An implant the size of an eyelash is being used to prevent further loss of sight in patients with advanced glaucoma.
The Australian invention, developed at the Lions Eye Institute in Perth, is now being used at Westmead Hospital.
The XEN implant has meant a more efficient and comfortable procedure with a faster recovery for patients.
Glaucoma damages the optic nerve resulting in a gradual loss of sight, with reduced peripheral vision a tell-tale sign of the disease.
It is one of the leading causes of irreversible blindness in the world.
Associate Professor Andrew White, Head of Ophthalmology at Westmead Hospital, told The Pulse glaucoma affects 3.7 per cent of people aged over 40, or more than 300,000 Australians.
He said it was an asymptomatic disease, meaning half of all Australians with glaucoma are not aware they have it.
“We know that making the pressure in the eye lower is the best way of stopping glaucoma from getting worse,” he said.
The most common treatments include eye drops and laser surgery.
“One thing we know about that is a lot of those drops tend to sting or they’re uncomfortable, and often people just forget to take them because the disease has no symptoms,” Dr White said.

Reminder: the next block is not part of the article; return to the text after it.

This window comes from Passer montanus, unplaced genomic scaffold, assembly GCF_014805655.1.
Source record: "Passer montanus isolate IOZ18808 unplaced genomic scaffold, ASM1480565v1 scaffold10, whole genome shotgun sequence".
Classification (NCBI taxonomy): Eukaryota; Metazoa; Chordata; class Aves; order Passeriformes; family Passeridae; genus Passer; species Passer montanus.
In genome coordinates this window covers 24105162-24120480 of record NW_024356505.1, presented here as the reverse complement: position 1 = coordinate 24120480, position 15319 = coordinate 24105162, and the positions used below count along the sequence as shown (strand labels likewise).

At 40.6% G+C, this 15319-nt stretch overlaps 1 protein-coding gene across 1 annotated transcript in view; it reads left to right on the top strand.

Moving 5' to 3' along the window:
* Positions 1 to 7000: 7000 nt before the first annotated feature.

“But if glaucoma is relatively advanced and neither of those approaches are working, normally what we do is we create a filtration system where we allow fluid from inside the eye to escape to the blood vessels around the eye.”
Traditional surgery – a trabeculectomy – has been around for the past 50 years.
It takes about an hour and there is a lengthy follow up, while vision can be impaired for some time prior to recovery.
Nonetheless it is regarded as a very effective operation.
“Effectively what we do is we make a little flat valve just under the eyelid out of the eyeball itself, and it functions a little like a cat flap,” Dr White said.
With the introduction of the XEN implant, surgery now only takes fifteen minutes.
“That means that we can actually get through many more surgical cases in one surgical list than we’ve traditionally been able to do,” Dr White said.
XEN is a gel tube made of collagen and just six millimetres in length.
The drainage device helps those with advanced glaucoma, and represents a less invasive option for patients, particularly the elderly.